Over-reliance on Health Insurance Can be Hazardous to Your Health: A Case for DPC

By Robert Nelson, MD


Despite its own admission that Flu Vaccine is, at best, only 40 – 60% effective at reducing risk of Flu-like illness, the CDC repeatedly lists receiving the Flu vaccine as “step one” in prevention. This recommendation also acknowledges the caveat that the effectiveness of immunization will be less if the vaccine is not well matched to the dominate circulating strains of Influenza in any given Flu season. Yet Medicare has deemed it so important that they cover it at 100% despite its low cost and not-so-stellar prevention record.

Given that the mode of transmission of Flu is mainly person-to-person contact, it should not be a surprise that the next bit of preventive coaching that the CDC offers to patients with suspected Flu (and probably the most important admonition) is to STAY HOME.

“…people should stay away from sick people and stay home if sick.”

This advice to “stay home” is very important to curb the spread of the Flu, because it is quickly passed by large-droplet particles that result from coughing, sneezing or blowing your nose. The range of these briefly airborne particles is about 6 feet. But once they land on a surface, these virus laden particles can remain infectious for many hours. Considering the short incubation phase of about 2 days, Flu can spread exponentially if a short time.

With these facts in mind, does a typical crowded waiting room in an urgent care facility or doctor’s office during Flu season make any sense at all? Those who have been tracking this know that the number of patient encounters this year for Flu-like illnesses is off-the-charts high.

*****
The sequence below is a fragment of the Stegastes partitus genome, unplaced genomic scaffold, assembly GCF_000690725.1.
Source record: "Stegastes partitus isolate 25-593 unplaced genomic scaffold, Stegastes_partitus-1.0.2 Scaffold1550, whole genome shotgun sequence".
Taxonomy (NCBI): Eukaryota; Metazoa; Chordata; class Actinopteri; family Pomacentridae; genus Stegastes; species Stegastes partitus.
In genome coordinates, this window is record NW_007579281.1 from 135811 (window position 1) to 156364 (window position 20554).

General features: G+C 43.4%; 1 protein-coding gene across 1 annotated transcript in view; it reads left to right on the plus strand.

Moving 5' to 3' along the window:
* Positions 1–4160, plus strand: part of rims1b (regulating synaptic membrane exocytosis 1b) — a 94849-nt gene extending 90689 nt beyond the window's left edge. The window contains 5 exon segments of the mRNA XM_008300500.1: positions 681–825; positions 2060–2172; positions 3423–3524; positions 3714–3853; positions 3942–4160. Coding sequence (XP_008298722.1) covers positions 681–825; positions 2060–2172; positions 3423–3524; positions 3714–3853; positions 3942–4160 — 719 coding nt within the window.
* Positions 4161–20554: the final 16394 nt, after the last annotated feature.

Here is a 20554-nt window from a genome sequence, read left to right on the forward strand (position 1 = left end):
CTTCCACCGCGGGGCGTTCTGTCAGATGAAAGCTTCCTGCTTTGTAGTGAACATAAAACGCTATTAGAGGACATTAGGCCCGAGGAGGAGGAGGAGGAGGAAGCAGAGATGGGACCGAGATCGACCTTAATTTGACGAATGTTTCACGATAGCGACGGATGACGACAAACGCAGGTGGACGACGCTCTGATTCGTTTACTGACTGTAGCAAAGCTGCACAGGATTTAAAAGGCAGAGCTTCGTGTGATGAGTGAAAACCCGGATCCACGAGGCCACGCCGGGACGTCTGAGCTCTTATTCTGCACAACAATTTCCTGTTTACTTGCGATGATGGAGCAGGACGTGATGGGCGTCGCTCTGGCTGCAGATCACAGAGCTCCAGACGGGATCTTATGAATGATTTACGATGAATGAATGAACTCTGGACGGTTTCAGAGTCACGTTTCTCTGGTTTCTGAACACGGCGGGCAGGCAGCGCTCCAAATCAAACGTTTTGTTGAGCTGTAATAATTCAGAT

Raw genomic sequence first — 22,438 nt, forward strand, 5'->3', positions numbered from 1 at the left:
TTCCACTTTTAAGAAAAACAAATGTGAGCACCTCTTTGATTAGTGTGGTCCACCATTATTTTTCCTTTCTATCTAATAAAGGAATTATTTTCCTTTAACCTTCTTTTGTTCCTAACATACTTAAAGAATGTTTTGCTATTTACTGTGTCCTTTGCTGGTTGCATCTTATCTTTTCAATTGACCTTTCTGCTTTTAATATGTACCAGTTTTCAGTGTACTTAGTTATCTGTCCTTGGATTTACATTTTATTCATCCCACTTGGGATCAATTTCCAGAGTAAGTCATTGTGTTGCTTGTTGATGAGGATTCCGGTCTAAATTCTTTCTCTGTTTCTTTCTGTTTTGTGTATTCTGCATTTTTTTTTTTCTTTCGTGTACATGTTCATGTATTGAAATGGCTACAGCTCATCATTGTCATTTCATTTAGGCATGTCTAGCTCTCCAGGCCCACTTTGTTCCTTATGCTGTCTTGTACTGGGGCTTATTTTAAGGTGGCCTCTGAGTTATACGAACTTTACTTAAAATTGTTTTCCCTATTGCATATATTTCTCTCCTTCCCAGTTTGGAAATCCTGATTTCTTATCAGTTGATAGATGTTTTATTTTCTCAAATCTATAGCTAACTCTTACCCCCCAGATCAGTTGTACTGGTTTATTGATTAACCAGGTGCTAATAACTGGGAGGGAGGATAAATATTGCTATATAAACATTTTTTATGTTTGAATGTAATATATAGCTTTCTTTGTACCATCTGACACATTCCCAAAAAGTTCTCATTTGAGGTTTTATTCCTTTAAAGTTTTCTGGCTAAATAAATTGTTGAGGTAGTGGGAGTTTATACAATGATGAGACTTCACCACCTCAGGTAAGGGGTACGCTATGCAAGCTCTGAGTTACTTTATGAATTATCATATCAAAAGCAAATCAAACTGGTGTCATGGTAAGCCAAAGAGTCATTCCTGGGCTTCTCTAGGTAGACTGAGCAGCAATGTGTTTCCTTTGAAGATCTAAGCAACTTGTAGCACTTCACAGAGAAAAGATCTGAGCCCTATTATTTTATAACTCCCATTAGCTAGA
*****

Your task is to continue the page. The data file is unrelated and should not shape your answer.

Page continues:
Yet despite Grandma and the CDC telling us to eat our chicken soup and stay home, we see the opposite behavior by many patients. It seems odd to me that people would do this voluntarily, let alone eagerly, if they had a reasonable alternative for treatment. But it seems there is a paucity of alternatives and/or an unwillingness to utilize them.

Yet most of my colleagues agree with the CDC’s advice and few would argue that it is too cavalier or risky or depriving patients of adequate care. The subset of patients who are at high risk for Influenza-related complications are well delineated and can be selected out for more intense screening or special follow-up.

Let’s take a deeper dive into the reaction from large group providers. First, here is what they DO NOT DO.

I am unaware of any major vertically-integrated providers of outpatient medical services, who relies on insurance payments as their main source of revenue, which has signage on their door or any published educational information that discourages patients from filling up the waiting room; this is despite the obvious risks to patients and others! And most insurance-based practices do not overtly offer reasonable common sense screening protocols via phone, email or secure texting designed to triage those who need to be seen promptly and who can/should stay home.

Now consider how over-booked insurance-based practices and nurse advice hotlines respond to multiple patient calls about Flu-like symptoms? Too often is goes like this…”Oh, it sound like Flu, you should go to the urgent care to be tested and get Tamiflu if your flu test if positive!”